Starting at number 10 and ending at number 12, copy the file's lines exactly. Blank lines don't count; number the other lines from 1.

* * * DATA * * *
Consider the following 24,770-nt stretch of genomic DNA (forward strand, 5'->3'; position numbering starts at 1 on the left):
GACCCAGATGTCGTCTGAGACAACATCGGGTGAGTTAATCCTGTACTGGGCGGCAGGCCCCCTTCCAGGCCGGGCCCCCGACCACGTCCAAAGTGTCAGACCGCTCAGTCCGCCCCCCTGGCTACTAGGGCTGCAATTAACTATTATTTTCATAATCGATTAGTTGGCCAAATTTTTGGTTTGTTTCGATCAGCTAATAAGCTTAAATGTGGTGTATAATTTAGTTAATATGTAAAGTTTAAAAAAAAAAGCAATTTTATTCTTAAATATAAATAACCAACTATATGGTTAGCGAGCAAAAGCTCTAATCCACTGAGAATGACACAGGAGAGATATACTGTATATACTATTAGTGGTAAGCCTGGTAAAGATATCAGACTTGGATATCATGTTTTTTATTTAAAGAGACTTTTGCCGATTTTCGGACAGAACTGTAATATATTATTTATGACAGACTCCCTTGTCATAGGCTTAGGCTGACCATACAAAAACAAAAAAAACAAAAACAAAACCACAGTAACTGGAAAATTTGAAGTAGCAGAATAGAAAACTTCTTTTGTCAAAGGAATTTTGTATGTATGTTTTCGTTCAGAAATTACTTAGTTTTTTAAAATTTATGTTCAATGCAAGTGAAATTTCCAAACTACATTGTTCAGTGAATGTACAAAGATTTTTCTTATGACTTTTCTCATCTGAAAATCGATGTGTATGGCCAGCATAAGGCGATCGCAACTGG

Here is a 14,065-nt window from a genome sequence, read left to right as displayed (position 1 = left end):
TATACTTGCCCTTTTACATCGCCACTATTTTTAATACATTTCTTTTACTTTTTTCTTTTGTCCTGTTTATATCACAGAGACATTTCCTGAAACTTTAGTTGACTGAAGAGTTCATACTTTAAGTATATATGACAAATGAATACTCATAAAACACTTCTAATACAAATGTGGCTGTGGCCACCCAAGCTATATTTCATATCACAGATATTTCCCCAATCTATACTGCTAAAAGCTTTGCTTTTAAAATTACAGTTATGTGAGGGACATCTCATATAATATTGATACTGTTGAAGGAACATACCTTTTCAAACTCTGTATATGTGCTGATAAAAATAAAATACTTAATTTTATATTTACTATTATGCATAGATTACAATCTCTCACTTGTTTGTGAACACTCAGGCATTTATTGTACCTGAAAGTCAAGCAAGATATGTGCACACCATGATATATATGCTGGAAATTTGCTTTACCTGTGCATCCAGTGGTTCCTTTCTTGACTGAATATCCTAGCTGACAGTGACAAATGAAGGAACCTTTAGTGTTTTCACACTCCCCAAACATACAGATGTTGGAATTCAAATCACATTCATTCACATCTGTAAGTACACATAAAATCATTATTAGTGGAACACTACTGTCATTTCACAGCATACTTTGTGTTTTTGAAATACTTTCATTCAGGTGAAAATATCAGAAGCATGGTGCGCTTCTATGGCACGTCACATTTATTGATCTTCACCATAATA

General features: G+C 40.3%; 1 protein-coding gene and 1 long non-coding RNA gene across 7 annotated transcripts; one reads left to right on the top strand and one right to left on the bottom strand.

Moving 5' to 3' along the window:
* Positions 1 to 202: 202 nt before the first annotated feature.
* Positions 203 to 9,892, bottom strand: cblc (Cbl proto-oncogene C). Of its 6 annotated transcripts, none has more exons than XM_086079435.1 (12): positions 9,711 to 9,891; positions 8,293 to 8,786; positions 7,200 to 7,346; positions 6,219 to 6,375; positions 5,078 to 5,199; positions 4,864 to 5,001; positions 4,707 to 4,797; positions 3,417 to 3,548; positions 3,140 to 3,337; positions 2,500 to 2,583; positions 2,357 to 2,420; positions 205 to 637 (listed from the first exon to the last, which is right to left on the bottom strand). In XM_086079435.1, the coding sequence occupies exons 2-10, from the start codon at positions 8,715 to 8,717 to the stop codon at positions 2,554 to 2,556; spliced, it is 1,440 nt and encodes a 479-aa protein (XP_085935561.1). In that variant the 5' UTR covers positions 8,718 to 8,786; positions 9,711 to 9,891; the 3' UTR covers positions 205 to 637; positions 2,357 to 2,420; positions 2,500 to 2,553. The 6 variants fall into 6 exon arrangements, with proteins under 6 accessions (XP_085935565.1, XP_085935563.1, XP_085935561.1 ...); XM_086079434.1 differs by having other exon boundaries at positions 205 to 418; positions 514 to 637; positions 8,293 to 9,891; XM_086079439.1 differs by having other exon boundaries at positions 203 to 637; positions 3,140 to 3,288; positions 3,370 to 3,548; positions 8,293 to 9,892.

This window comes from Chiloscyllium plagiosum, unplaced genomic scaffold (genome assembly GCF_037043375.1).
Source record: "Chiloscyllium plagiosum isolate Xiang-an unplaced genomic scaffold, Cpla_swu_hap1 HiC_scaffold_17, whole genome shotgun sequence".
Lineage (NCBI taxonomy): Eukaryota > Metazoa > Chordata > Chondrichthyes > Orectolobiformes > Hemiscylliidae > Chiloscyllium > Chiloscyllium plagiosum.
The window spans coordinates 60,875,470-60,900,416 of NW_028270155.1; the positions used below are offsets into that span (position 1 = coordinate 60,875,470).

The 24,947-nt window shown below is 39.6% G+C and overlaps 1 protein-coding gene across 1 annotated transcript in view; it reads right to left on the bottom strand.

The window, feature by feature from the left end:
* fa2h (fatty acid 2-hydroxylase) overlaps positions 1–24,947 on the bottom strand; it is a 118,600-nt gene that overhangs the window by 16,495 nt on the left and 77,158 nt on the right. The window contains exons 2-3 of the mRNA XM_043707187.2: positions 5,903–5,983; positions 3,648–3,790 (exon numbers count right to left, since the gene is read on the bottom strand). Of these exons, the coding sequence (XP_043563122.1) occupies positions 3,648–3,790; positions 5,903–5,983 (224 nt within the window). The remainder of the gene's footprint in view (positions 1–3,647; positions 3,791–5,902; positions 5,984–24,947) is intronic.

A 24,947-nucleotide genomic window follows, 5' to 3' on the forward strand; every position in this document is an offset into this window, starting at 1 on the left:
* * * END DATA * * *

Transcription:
Source record: "Chiloscyllium plagiosum isolate Xiang-an unplaced genomic scaffold, Cpla_swu_hap1 HiC_scaffold_17, whole genome shotgun sequence".
Lineage (NCBI taxonomy): Eukaryota > Metazoa > Chordata > Chondrichthyes > Orectolobiformes > Hemiscylliidae > Chiloscyllium > Chiloscyllium plagiosum.
The window spans coordinates 60,875,470-60,900,416 of NW_028270155.1; the positions used below are offsets into that span (position 1 = coordinate 60,875,470).